Instead, I want to know what possible sociological or cultural reasons are there for the lack of Conservatives with well-reasoned viewpoints that are well-published and well-known. Some reasons for this that occur are me: 1) People say they’re wrong– they are not part of the consensus because they’ve gone out on a scientific limb. 2) Media makes more money by publishing alarming things than they do by publishing well reasoned arguments and scientific data– so they’re out there, but we can’t hear them, because money-making magazines are shouting too loudly for us to hear them. 3) Politicians want to inflame the issue to keep themselves in office and grant themselves power. 4) Actual Climate scientists may have significant investments in AGW and don’t want to consider the alternative because they have too much to lose: economically, in status and influence, and in ego.
Altogether, these are not completely satisfying to me. While the political and media influence accounts for a lot, I think there may be another factor.
Enter: My Hypothesis- Conservatives tend toward a fundamentally different view of education (or maybe it’s evidence they view differently?) than Liberals do, seeking practical and short-term, immediate connectivity with their daily lives. In contrast, Liberals love learning, and view it as an end in itself, rather than a means to an end. Because of this disinterestedness in the abstract, Conservatives seek higher education in different fields and less frequently than Liberals do. This effect is compounded by the tendency of higher education to have liberal biases inherent in the curriculum and course structuring.2 This may not be true, but it’s food for thought, right? Anyway, on we go…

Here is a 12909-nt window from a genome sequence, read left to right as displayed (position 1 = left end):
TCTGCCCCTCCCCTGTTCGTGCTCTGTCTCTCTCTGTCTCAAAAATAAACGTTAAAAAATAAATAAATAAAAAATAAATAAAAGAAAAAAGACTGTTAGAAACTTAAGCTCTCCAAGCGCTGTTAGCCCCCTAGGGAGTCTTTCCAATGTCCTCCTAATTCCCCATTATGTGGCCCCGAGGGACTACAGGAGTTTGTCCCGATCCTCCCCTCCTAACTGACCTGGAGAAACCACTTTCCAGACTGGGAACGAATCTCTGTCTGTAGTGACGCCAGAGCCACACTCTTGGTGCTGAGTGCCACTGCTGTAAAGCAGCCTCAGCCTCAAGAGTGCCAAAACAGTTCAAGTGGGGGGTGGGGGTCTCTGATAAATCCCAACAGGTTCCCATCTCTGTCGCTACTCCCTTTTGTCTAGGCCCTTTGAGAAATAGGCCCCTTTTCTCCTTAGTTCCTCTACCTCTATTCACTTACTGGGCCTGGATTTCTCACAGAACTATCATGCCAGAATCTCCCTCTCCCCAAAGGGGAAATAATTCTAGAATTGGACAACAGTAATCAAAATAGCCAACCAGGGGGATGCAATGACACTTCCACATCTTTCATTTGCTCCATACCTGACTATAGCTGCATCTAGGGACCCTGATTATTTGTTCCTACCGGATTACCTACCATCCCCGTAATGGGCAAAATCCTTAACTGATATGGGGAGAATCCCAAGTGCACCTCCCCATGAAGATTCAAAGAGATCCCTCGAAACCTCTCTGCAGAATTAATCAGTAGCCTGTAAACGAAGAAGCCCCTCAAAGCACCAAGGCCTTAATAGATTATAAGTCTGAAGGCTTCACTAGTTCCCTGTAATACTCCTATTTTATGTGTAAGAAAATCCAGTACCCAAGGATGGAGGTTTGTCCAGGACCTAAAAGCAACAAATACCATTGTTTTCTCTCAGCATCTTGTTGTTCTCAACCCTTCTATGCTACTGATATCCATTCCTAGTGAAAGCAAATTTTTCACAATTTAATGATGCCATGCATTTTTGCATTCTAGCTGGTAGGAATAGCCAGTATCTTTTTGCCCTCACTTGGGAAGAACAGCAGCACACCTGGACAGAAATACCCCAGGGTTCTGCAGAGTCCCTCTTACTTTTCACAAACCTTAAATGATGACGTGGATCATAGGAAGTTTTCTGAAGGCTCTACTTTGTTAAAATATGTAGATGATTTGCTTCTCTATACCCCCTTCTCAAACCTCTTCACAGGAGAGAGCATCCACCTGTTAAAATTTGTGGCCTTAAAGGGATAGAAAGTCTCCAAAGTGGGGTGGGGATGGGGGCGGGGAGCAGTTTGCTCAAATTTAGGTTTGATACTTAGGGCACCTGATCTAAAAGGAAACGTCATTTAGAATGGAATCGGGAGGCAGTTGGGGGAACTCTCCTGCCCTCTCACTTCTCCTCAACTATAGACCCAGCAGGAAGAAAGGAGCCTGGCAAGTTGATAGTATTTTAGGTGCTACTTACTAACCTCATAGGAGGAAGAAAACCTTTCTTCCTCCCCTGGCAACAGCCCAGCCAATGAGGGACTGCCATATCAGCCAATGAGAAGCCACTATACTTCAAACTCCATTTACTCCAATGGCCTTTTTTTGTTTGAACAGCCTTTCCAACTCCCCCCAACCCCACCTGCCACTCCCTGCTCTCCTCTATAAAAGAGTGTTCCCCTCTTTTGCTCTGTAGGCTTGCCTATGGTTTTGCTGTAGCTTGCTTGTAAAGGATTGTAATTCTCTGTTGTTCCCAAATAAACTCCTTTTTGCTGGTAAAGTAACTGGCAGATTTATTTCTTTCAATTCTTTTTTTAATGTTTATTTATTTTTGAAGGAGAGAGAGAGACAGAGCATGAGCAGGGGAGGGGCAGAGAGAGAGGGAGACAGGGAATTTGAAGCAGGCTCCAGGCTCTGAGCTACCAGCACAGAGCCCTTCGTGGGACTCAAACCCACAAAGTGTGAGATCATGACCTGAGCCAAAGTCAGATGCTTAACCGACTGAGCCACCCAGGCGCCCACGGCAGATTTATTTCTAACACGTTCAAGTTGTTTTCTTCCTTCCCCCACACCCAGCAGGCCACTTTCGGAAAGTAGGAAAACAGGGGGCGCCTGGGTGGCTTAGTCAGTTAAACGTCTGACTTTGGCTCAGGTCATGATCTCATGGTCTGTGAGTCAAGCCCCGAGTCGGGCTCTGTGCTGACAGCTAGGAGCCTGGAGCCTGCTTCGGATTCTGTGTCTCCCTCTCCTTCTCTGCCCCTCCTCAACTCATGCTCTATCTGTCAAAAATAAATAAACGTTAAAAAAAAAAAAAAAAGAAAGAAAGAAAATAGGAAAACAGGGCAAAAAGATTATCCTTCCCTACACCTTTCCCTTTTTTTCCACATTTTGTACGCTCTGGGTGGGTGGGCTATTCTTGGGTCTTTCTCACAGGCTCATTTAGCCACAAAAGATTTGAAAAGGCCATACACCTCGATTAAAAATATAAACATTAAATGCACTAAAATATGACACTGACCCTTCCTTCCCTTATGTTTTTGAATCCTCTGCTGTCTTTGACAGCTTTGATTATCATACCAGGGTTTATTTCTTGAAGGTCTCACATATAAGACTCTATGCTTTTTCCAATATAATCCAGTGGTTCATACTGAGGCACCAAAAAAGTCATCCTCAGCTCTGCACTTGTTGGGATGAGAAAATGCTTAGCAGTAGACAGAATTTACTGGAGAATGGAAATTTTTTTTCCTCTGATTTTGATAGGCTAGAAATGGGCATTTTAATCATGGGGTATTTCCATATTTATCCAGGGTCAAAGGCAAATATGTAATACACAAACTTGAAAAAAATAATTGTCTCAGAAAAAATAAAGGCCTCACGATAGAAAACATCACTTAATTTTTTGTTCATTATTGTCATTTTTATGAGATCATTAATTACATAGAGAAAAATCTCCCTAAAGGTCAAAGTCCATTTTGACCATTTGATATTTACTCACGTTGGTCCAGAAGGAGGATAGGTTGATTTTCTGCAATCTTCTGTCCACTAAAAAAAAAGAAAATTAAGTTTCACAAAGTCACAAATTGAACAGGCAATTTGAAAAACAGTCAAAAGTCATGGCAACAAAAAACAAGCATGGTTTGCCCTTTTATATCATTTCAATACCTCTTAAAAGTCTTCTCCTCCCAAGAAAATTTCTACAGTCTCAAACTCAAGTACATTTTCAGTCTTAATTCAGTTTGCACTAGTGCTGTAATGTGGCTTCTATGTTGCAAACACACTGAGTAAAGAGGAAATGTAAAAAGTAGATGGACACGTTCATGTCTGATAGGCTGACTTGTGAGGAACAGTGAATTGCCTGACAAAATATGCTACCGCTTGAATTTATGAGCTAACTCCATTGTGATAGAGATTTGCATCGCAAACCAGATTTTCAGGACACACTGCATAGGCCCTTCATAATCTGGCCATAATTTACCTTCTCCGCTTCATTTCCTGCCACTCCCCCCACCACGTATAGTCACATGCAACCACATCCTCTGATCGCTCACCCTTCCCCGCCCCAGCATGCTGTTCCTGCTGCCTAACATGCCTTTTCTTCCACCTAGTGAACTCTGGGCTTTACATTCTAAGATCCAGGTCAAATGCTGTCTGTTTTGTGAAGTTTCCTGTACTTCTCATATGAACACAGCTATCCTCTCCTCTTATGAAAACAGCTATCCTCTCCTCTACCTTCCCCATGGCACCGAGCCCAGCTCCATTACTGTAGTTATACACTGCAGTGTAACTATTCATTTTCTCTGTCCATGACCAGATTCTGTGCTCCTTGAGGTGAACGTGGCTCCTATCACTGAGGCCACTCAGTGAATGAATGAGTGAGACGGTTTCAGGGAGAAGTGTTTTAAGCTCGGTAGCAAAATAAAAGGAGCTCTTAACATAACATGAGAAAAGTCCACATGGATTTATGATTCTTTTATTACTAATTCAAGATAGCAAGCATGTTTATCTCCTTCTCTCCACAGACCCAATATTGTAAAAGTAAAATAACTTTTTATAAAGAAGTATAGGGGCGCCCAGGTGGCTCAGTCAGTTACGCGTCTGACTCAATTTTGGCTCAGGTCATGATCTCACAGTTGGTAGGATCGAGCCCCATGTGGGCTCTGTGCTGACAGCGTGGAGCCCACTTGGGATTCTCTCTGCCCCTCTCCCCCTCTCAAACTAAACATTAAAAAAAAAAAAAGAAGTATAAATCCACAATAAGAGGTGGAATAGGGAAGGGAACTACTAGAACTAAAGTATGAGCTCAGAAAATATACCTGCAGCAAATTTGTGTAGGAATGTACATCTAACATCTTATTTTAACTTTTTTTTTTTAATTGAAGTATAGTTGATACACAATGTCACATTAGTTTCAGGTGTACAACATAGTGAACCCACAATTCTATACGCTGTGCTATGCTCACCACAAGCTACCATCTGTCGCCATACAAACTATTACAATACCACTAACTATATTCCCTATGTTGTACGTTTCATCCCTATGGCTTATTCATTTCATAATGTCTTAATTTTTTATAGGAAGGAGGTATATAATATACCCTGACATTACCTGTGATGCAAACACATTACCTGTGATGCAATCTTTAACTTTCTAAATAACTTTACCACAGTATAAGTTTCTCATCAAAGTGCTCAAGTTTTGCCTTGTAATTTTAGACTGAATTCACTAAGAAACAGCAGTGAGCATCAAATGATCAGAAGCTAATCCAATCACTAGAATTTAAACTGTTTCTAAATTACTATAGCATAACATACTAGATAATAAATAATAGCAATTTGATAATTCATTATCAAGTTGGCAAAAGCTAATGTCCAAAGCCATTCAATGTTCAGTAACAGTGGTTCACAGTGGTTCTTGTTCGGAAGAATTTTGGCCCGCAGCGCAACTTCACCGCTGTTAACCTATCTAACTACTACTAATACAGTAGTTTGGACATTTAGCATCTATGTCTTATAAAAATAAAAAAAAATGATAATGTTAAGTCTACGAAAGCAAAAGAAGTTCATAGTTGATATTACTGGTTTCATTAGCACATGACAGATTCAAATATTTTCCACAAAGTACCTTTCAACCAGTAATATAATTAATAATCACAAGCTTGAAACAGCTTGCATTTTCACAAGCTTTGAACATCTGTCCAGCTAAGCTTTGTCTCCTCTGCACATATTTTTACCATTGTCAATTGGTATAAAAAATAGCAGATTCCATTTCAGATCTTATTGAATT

This leads then to a larger percentage of scientists and climatologists that are Liberal in persuasion, and thus more likely to be in favor of government intervention for the protection of the environment as well as a possible tendency to favor hypotheses and results that tend toward support for the current Liberal political platform. The very questions they ask and the ways in which they interpret their data might be skewed. This tendency would be mild, and hopefully unconscious of course, but the Climate change as a political issue and a study at the forefront of the scientific community has been around long enough for such influence to creep in.
In addition to this seeming dominance of Liberal Climatologists, the media coverage is ubiquitous and deliberately contrived to emphasize the controversy. This does not mean that these scientists are wrong. What it does mean is that it becomes ever more difficult for a layman whose hobbies do not equip them to study actual data and scholarly reports to interpret the scientific community’s stance and make an educated and objective decision. In short, we can’t hear the actual scientists (no matter which side they’re on) often enough, because the media is shouting so loudly and incoherently.